HC Deb 04 March 1920 vol 126 cc632-5

asked the Prime Minister whether he can give any further information with regard to the treatment of the Armenians by the Turks; and what steps are being taken by His Majesty's Government or the French Government for the protection of the Armenians from further massacre and outrage?


asked the Prime Minister whether, in the event of further massacres of the Armenians or other peoples still subject to the domination of the Turks, it is proposed to give effect to the warning conveyed by Admiral de Robeck to the Grand Vizier that the Treaty with Turkey will be altered to the disadvantage of the Turks; and whether in this case the Supreme Council will consider the advisability of making Constantinople a free city under the League of Nations?


These matters are under discussion by the Allied Governments and between the Governments and their representatives in Constantinople, and I hope my hon. Friend will recognize the inadvisability of making an announcement on the subject at present.


Can the right hon. Gentleman say whether the Government will take steps to keep the House and the public, so far as they can, fully informed of the course of events in that part of the world in order to relieve the grave and general anxiety on the matter which prevails in this country?


I can assure my right hon. Friend that his anxiety is shared to the full by the Government and by all the representatives of the Allies. Since we received that very serious news about the massacres in Armenia it has been the subject of very anxious consideration by the Allied Conference, and they came to a decision which was communicated to their representatives at Constantinople. It would be inadvisable at the present moment to communicate to the public the character of that decision, because it is subject to the advice they give in return, and we are awaiting that advice at the present moment. I can assure the House that we are fully alive to the gravity of the position and the need for taking very strong action to protect the minorities, in so far as we can, in a country of this kind. I hope to be able to make a statement in a very short time, but at the present time we are awaiting the advice of the representatives of all the Allies at Constantinople upon the suggestions we have put before them.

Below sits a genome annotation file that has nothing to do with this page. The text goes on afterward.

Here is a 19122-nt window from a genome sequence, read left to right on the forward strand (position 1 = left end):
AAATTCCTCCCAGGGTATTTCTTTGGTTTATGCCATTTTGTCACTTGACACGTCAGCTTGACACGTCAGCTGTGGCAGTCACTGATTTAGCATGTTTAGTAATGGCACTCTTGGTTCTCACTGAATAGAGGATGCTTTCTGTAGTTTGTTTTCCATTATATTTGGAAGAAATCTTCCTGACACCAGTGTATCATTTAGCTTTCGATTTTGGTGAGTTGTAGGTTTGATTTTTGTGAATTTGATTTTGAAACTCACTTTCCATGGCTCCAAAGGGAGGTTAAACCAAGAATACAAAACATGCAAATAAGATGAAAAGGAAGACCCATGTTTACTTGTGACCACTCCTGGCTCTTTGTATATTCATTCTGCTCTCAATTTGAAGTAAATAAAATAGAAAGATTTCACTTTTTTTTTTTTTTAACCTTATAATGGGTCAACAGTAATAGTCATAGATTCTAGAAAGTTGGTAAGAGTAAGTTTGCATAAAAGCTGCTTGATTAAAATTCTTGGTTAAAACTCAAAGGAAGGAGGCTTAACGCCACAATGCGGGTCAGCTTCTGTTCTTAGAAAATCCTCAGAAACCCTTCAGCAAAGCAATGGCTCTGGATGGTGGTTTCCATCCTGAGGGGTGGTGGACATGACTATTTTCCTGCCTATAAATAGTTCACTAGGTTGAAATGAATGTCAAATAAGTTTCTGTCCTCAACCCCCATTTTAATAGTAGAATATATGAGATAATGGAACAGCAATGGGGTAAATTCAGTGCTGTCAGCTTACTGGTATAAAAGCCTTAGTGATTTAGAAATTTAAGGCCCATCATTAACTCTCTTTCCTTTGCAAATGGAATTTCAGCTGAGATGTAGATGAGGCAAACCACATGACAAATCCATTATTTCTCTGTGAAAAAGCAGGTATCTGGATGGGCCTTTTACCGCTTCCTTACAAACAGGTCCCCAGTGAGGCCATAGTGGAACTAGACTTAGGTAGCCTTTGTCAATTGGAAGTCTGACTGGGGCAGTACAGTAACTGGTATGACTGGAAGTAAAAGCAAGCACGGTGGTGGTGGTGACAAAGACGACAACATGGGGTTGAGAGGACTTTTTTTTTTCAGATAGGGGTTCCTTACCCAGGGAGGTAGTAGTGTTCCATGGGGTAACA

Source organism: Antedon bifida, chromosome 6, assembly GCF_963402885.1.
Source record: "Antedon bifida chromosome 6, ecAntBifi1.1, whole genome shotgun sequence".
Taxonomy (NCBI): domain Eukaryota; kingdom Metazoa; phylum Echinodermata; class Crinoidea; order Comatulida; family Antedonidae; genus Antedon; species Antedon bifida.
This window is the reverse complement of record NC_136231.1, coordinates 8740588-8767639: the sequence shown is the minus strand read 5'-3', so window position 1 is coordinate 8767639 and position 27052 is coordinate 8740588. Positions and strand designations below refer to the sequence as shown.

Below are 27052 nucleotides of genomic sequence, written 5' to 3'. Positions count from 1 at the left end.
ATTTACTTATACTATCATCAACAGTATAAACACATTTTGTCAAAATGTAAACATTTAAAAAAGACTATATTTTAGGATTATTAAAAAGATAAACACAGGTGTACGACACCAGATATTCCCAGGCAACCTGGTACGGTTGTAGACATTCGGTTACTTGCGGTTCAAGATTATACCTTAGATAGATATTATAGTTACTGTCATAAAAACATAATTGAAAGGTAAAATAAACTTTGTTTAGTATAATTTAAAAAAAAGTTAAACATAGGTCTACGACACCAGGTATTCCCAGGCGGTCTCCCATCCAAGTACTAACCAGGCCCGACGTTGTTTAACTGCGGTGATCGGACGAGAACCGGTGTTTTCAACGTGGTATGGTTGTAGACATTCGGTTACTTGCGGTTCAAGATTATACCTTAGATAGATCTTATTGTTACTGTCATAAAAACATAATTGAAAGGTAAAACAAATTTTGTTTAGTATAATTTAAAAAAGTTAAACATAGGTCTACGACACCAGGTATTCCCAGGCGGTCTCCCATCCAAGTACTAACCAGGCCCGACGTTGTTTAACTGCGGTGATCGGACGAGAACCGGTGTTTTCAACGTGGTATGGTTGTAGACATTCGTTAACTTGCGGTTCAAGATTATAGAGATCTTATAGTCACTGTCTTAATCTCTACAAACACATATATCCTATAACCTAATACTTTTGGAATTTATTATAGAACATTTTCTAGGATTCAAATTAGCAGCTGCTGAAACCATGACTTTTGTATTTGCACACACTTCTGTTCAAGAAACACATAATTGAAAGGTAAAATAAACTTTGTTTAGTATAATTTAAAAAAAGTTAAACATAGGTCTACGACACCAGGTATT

While thanking the right hon. Gentleman for his very interesting and satisfactory reply, may I ask whether he could make a fuller statement next Monday, or whether he would rather rather not make any statement?


My Noble Friend will realise that it depends very largely upon the replies and upon the action that is taken. It may be inadvisable if action is being taken to make any answer at all until it becomes quite manifest to the whole world.


In view of the fact that lives are in danger in Cicilia every day and have been for many days past, may we take it that such prompt measures as are possible are being taken to protect those lives?


The protection of minorities in Cicilia is not the sole concern, but it is the charge of the French Government, and they fully recognise that. The Allies are prepared to give such support as is within their power to-ensure that the minorities will be protected.


Is the right hon. Gentleman aware that Adana is not many miles from the coast and that British subjects, including the agents of the Lord Mayor of London's Fund are there and that their lives may be in danger at any time?


It is a very difficult question, which depends upon the advice we get from our naval and military advisers as to whether it is better that the naval force should be at Constantinople or down on the coast there. Perhaps I had better not express any opinion upon it. It is obviously a matter where we must get the advice of our representatives on the spot.

63. Brigadier-General SURTEES

asked the Prime Minister if he has any information to the effect that a concerted effort is being made by certain individuals opposed to the retention of Constantinople by the Turks to prejudice the latter in the eyes of the Allies and to still further complicate the Eastern situation by circulating false reports as to massacres in Asia Minor and Turkish plotting in Egypt, Persia, India, Mesopotamia, and elsewhere; and what steps he proposes to take to contradict baseless reports which do so much to unsettle the native mind and make the peaceful work of the Supreme Council increasingly difficult?


The answer to the first part of the question is in the negative; the second, therefore, does not arise. There is unfortunately reason to suppose that the reports as to the massacres in Asia Minor are well founded.